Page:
Why cultural competence is essential for good communication
An interesting approach to customer service
During a recent work trip to Switzerland, I stayed at a small friendly hotel in a picturesque town by Lake Geneva. While there I had to borrow a plug adaptor from the concierge which I forgot to return, assuming, when I later discovered it in my luggage, that the hotel would simply charge me for the mistake.
What I did not expect was that a very strict, official email would be sent to my client (who had booked the hotel for me), accusing me of stealing the plug and demanding that I returned it immediately or they would charge me. My client joked that I had better comply before the Interpol knocked on my door!
I was mortified, but also amused: treating your customers as if they were criminals is certainly a novel approach to customer service.
In reality, of course, the young hotel employee who wrote the email did no such thing. For one, she did not say that I had ‘stolen’ anything; I simply assumed that the accusation was implied. And she would, I suspect, be very distressed to hear that her well-intentioned, honest and direct email, was taken to be anything other than what it was – a polite reminder that rules needed to be followed.
She could not predict that by the time her email arrived at my client’s desk and then on mine, her polite directness would be interpreted as overzealous officialdom and poor relationship management.
This is precisely the challenge of culture. On the one hand, it shapes the way we see the world (‘rules are more important than relationships’ in this case), the way we communicate and (mis) understand each other’s messages. On the other, how this is done and why is rarely obvious to us. As participants of a particular culture, we are poorly equipped to question our cultural conditioning and biases.
To quote the American anthropologist Edward Hall, who did so much to understand how culture works and why cultural differences matter in a connected world, “Culture hides more than it reveals, and strangely enough what it hides, it hides most effectively from its participants”.
The result is that in scenarios like this, where we communicate and work with others with different cultural perspectives, we often fail to see the other side: we take our assumptions for granted, rush to the wrong judgment and the wrong action.
The response only serves to confirm our cultural bias and the misunderstanding escalates from there.
How many of us, who are used to the face-saving indirectness of British culture, or the ubiquitous ‘small talk’ that opens most workplace meetings and emails, have flinched when confronted with the directness of some of our European and North American co-workers, thinking them too rude?
And how many have even stopped to reflect that our indirect ‘politeness’ can be equally exasperating and we would be more effective in some cases, if we stopped being affronted by others’ directness and instead occasionally adopted it? Because in the right context with the right audience it would be the right thing to do.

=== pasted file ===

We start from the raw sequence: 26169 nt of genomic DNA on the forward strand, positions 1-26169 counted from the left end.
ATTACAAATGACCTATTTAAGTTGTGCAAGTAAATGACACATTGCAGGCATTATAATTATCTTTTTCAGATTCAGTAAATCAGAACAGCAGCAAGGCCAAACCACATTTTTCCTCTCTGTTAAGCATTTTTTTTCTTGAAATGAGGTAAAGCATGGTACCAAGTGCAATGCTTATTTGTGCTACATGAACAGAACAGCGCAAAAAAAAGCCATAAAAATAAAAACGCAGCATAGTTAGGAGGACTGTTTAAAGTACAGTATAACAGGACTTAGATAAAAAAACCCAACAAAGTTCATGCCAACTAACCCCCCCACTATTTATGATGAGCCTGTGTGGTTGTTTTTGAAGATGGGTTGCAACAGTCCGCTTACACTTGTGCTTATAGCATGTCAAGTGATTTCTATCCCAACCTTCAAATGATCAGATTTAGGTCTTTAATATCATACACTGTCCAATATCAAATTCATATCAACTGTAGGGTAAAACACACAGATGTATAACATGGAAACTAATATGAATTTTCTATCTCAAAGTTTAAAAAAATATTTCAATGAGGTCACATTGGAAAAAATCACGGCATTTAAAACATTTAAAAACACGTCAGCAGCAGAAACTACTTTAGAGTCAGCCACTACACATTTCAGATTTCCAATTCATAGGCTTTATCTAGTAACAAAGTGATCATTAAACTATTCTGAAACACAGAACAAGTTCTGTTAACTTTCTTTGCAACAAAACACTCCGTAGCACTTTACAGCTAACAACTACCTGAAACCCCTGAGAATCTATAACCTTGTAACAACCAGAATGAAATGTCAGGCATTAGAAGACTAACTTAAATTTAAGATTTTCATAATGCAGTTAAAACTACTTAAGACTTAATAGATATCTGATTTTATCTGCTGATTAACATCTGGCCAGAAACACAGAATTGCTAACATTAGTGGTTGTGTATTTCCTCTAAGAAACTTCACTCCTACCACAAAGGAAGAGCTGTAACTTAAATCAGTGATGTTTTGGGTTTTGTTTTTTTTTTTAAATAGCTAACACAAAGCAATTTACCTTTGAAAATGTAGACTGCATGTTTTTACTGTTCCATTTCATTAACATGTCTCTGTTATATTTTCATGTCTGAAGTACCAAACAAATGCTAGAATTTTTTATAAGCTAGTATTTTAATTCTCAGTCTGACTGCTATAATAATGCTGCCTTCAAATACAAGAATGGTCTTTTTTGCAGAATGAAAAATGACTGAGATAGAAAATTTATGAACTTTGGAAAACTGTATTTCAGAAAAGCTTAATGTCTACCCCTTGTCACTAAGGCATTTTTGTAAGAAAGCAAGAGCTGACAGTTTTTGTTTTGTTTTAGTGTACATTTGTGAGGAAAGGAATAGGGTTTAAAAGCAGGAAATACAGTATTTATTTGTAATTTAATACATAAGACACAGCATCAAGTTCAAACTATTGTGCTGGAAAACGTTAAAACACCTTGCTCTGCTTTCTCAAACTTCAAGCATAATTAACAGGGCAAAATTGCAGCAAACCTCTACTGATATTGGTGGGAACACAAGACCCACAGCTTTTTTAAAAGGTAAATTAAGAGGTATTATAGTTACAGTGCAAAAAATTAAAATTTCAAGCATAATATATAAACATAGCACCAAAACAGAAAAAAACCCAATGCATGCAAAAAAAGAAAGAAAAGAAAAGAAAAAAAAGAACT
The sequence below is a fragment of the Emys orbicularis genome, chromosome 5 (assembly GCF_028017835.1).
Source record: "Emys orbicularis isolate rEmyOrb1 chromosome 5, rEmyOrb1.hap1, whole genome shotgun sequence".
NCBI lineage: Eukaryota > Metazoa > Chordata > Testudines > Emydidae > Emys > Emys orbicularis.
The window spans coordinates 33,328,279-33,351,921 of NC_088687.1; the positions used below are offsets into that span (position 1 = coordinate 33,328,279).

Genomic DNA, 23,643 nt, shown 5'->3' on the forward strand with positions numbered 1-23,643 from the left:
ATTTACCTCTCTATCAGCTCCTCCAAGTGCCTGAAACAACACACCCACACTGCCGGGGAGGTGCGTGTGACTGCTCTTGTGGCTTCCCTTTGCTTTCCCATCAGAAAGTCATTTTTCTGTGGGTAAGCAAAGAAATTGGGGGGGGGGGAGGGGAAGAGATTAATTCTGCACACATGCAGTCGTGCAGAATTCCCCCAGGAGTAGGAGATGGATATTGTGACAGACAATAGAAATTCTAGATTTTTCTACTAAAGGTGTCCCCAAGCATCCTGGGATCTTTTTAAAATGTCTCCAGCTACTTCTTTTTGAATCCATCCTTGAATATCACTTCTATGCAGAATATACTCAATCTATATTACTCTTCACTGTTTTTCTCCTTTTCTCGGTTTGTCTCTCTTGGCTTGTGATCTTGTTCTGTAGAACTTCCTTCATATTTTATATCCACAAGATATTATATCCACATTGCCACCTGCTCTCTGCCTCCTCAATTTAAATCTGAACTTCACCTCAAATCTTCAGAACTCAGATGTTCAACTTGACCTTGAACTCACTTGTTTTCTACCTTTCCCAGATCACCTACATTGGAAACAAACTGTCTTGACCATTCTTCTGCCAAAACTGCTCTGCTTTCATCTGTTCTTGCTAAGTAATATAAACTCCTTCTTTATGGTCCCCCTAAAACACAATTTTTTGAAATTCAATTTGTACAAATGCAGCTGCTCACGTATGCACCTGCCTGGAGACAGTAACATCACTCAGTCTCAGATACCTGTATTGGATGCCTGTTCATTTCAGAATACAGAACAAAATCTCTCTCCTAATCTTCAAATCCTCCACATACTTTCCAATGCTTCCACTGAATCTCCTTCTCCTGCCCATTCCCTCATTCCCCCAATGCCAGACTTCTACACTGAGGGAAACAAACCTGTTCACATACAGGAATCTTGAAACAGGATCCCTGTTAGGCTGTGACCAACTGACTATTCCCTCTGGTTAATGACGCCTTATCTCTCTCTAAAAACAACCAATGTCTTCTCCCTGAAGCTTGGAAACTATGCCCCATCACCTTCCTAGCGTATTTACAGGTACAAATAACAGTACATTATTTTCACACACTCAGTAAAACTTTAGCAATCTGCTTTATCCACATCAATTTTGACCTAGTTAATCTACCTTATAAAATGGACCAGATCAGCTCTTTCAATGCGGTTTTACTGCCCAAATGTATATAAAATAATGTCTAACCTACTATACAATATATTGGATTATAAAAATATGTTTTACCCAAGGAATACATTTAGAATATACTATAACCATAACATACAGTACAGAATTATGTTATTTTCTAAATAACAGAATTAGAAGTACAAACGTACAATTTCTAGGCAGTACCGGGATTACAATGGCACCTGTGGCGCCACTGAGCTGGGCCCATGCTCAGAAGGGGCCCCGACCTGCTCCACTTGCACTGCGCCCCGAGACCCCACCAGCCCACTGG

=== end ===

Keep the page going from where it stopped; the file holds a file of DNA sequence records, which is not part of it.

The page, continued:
Cultural awareness in a VUCA world
Had she known and reflected on such things, the Swiss hotel employee may have simply charged a credit card, rather than write an email that might be misinterpreted and cost the hotel much more than the price of a plug adaptor. In the event, both my client and I were able to see the other side, but what if we had not?
In a globalised business world, where we increasingly work across borders, where multicultural, often virtual project teams collaborate across functional and company boundaries, and innovation and creativity depend on understanding and leveraging true diversity of perspective, we can no longer afford to maintain our cultural blindness.
As communication practitioners and as leaders, we need to develop our cultural knowledge and our cultural competence.
To do this, not only do we need to understand about hidden cultural ‘rules’ and assumptions and how they influence the way we do things – including our communication preferences and behaviours. We also need to develop our cultural self-awareness and our ability to reflect on and constantly question both ours and others’ perspectives and meanings. And we need to learn to flex our cultural muscles, learning to extend our behavioural ‘comfort zone’ just enough to make us more effective in different contexts.
None of this is easy to do, but in the VUCA* environment most employers now recognise we inhabit, such skills are not just necessary; they are highly desirable.
*Volatile, Uncertain, Complex, Ambiguous
Domna Lazidou is an academic, consultant and trainer who specialises in culture and communication in complex change environments. She works with a range of international clients to design and deliver programmes on global leadership, engaging during change and working across boundaries, as well as to conduct culture audits and design and embed cultural values. Domna is a visiting tutor at Warwick University and a module leader on the MA in Internal Communication Management at Southampton Solent. She runs training on Culture and Engagement for Communication Professionals for the Institute of Internal Communicators and Warwick’s ‘Global People’ programmes.